Energetic cosmic transients: stripped-envelope core-collapse supernovae and long gamma-ray bursts
Date & Time :
Auditorium & Zoom
Every second, somewhere in the Universe, a star explodes and briefly outshines an entire galaxy. With new powerful sky surveys (e.g., PTF, PS1, CRTS, ATLAS, Gaia, ASASSN, ZTF, etc.), we are finding different varieties of transients and discovering a highly assorted zoo of observational properties. Amid all classes of SNe, superluminous SNe (SLSNe) is one of the rarest events. SLSNe exhibits W-shaped O II features in the bluer part of the near peak spectra. The field of SLSNe was utterly unknown before SN~2005ap, and nearly 150 objects have been spectroscopically confirmed so far and aspect of intensive study. It is also evident that only a tiny fraction (~1%) of stripped-envelope core-collapse SNe (SE-CCSNe) that produce Type Ic-BL SNe can produce detectable long gamma-ray bursts (lGRBs). Understanding these transients in their entirety is an evolving topic and challenges the current paradigm in stellar evolution. In my talk, I will discuss the photometric and spectroscopic evolution of H-deficient slow- and fast-evolving SLSNe (SN 2010kd and SN 2020ank) and possible GRB-SNe connections. I will also talk about a very luminous Type Ib SN possibly driven by a millisecond magnetar (SN 2012au). I will also discuss the Photometric calibration and characterization of the 4Kx4K CCD Imager, the first-light axial port instrument for the 3.6m DOT.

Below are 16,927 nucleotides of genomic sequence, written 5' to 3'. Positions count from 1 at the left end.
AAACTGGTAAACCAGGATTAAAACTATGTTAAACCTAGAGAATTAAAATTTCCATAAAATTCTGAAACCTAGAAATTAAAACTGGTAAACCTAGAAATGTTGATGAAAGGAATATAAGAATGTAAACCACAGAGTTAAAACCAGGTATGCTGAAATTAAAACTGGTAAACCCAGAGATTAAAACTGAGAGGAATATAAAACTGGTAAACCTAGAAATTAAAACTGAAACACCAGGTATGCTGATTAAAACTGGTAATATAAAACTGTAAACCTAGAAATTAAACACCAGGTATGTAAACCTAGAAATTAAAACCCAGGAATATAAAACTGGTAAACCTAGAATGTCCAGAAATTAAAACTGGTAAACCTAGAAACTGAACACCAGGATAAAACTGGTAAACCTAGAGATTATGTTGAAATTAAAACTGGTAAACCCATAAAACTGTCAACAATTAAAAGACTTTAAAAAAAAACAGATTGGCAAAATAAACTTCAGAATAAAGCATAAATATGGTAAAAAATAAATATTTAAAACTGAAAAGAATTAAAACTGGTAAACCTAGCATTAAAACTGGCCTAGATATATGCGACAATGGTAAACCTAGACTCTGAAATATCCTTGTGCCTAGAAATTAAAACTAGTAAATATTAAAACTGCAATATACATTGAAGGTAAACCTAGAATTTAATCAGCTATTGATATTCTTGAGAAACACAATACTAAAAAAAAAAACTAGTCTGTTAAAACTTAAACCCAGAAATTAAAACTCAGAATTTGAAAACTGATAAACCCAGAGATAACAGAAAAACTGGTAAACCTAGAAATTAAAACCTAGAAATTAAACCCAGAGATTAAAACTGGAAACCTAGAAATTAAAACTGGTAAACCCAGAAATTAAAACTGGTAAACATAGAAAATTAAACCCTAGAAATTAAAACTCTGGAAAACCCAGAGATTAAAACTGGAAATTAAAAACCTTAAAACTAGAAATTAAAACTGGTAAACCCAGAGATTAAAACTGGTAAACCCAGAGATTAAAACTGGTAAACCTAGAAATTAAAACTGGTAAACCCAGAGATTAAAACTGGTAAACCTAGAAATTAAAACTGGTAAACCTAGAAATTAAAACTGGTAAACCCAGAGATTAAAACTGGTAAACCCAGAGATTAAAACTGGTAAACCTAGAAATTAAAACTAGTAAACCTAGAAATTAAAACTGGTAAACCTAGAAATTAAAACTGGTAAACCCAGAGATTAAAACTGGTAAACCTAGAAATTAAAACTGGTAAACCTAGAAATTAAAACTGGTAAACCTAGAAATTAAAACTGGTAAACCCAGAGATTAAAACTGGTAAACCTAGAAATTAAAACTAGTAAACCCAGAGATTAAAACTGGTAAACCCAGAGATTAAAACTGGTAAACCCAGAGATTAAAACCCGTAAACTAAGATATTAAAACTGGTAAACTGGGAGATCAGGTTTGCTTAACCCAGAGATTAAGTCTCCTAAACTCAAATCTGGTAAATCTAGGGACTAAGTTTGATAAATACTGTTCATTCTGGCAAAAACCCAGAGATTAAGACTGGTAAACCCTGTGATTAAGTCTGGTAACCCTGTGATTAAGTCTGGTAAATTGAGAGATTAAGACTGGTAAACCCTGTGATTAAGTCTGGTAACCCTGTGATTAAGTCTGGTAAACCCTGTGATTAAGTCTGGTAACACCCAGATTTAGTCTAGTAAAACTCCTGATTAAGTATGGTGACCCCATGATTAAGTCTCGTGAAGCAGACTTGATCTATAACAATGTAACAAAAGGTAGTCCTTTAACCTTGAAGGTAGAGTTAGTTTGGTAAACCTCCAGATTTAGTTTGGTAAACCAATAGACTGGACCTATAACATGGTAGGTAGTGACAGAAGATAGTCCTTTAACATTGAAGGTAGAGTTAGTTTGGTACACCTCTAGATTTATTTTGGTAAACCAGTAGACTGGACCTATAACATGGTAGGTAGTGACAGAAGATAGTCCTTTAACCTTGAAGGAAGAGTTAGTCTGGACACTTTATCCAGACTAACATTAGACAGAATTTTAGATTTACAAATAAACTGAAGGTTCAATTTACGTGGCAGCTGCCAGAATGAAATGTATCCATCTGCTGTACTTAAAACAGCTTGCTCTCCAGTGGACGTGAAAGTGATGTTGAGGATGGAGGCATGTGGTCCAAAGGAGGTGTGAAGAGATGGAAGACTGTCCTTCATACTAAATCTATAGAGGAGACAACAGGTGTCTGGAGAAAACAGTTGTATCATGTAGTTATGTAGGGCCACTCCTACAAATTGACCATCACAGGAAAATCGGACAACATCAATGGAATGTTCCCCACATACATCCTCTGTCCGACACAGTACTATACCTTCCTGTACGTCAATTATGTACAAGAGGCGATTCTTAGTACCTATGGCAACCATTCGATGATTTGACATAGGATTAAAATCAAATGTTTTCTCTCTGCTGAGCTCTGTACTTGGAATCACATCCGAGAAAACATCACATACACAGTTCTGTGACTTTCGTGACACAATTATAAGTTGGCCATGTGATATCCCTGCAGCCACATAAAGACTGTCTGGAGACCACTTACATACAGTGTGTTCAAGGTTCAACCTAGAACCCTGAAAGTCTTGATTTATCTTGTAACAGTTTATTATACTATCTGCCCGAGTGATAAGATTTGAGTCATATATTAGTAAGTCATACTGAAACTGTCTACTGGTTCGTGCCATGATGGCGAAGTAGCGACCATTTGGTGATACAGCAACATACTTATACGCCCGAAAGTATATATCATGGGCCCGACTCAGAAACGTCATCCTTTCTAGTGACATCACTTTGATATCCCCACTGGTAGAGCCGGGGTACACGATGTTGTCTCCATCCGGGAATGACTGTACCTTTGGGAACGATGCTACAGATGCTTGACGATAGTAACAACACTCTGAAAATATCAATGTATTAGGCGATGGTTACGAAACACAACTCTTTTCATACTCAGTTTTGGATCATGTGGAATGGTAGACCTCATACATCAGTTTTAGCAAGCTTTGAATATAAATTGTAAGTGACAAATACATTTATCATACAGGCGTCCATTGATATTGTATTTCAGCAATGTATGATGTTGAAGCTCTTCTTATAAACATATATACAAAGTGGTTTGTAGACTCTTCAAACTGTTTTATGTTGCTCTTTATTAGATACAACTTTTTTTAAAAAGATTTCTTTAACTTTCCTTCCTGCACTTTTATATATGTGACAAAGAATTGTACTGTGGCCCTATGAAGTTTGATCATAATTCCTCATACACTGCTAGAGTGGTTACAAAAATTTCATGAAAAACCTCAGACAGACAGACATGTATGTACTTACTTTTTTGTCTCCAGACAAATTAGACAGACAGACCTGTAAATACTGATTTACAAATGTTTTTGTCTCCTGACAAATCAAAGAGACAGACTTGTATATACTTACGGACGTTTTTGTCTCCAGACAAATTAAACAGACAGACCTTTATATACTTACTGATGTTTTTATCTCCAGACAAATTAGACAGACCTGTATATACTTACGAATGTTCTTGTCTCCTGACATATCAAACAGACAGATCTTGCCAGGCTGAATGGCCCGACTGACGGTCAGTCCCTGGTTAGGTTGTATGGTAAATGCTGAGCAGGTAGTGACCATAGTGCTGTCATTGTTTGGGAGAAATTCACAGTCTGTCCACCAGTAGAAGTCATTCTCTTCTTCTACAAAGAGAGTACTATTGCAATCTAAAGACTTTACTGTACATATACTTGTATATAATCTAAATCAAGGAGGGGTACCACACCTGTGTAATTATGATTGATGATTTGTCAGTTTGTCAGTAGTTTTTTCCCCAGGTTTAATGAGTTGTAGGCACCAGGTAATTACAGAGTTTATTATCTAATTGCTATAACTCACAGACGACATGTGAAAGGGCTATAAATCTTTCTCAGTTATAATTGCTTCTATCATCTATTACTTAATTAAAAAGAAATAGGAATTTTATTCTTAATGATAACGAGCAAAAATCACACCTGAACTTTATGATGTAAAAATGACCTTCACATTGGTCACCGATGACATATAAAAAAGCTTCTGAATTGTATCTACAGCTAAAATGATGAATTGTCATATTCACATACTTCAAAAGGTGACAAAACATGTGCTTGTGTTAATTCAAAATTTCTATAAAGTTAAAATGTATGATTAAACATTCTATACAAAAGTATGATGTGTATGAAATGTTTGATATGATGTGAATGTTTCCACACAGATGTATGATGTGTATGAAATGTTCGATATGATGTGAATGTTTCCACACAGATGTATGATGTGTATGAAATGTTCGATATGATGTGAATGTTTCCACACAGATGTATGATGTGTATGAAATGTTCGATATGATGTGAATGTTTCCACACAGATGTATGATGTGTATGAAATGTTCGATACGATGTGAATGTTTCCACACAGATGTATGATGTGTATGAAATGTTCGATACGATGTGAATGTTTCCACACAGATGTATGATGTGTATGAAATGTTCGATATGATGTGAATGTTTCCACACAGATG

About Speaker :
Amit Kumar is a senior research fellow at ARIES. This is his annual review talk.